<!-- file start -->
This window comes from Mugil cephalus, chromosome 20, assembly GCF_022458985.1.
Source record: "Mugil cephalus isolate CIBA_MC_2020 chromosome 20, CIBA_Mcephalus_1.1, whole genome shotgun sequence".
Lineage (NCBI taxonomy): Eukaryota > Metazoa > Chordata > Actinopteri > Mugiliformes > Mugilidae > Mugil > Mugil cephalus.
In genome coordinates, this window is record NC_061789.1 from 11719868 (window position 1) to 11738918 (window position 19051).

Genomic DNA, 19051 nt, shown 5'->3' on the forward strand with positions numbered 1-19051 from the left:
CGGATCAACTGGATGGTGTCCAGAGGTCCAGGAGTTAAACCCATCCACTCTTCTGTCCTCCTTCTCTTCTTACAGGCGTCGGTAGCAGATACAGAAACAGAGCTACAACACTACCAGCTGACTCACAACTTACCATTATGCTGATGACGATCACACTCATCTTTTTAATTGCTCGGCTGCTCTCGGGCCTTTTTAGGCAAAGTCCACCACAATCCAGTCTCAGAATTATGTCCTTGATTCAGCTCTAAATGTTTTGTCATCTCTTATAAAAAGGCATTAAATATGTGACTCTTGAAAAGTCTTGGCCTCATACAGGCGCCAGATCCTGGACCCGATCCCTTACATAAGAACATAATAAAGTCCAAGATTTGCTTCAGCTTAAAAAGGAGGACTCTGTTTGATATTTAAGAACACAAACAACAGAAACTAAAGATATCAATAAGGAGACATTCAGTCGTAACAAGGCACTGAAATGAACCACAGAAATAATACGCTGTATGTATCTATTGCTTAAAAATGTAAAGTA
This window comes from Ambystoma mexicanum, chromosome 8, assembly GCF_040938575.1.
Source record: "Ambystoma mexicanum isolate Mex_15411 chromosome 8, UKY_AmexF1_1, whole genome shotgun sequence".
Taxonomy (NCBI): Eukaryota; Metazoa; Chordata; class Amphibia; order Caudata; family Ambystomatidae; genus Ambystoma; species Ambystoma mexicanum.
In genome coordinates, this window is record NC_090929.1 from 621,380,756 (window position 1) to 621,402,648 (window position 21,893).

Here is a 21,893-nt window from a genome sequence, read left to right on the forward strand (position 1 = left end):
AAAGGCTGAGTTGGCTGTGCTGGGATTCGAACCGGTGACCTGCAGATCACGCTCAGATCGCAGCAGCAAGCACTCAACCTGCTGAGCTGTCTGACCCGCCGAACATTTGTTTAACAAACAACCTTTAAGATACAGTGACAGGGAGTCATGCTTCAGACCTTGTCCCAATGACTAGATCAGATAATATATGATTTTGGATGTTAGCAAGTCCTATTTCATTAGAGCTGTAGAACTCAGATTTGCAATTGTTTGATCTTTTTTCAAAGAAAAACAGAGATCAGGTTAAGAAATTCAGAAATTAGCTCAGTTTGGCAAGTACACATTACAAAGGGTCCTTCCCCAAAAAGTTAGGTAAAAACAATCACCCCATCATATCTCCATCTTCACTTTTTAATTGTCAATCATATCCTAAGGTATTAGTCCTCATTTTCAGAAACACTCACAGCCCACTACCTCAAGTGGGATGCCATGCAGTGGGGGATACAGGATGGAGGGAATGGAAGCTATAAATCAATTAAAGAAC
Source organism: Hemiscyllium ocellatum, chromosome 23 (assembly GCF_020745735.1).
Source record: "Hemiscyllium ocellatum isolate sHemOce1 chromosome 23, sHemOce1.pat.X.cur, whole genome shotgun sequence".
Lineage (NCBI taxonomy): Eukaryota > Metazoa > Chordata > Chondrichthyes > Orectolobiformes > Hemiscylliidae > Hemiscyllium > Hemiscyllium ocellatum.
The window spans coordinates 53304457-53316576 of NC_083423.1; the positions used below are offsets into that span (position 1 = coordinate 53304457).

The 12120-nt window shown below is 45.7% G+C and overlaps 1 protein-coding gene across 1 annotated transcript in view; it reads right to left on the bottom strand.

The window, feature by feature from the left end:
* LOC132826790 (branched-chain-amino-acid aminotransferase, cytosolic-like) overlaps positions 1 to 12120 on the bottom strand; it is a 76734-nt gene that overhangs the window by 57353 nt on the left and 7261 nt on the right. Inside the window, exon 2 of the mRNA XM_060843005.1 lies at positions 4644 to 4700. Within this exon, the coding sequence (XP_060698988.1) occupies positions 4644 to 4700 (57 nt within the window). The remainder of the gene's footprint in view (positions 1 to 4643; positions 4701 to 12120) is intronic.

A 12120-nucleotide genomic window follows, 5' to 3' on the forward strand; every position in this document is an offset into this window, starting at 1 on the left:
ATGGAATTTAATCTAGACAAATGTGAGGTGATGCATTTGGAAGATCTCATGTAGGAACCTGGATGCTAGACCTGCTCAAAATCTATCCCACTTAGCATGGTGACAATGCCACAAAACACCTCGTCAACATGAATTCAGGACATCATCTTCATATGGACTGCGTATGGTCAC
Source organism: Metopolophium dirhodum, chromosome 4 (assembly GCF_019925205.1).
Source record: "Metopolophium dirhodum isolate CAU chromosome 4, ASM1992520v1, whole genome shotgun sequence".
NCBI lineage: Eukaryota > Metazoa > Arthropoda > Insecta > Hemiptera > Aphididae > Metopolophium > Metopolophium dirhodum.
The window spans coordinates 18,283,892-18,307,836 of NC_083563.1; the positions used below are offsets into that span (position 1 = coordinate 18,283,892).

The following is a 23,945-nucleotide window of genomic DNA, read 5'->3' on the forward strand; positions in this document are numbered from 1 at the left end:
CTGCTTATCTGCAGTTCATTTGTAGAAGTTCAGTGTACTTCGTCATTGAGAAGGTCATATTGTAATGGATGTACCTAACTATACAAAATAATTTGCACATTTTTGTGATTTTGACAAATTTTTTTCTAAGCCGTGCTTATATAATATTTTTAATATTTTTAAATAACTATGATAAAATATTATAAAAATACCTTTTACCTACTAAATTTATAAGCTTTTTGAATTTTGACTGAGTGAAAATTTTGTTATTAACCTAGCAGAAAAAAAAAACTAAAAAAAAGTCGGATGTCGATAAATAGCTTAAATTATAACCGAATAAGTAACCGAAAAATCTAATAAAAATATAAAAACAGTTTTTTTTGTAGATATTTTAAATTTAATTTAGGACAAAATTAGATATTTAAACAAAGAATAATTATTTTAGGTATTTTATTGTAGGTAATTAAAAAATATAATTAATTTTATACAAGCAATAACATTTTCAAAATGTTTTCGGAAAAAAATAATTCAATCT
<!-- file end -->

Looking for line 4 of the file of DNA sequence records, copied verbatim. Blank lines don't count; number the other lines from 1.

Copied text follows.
In genome coordinates, this window is record NC_061789.1 from 11719868 (window position 1) to 11738918 (window position 19051).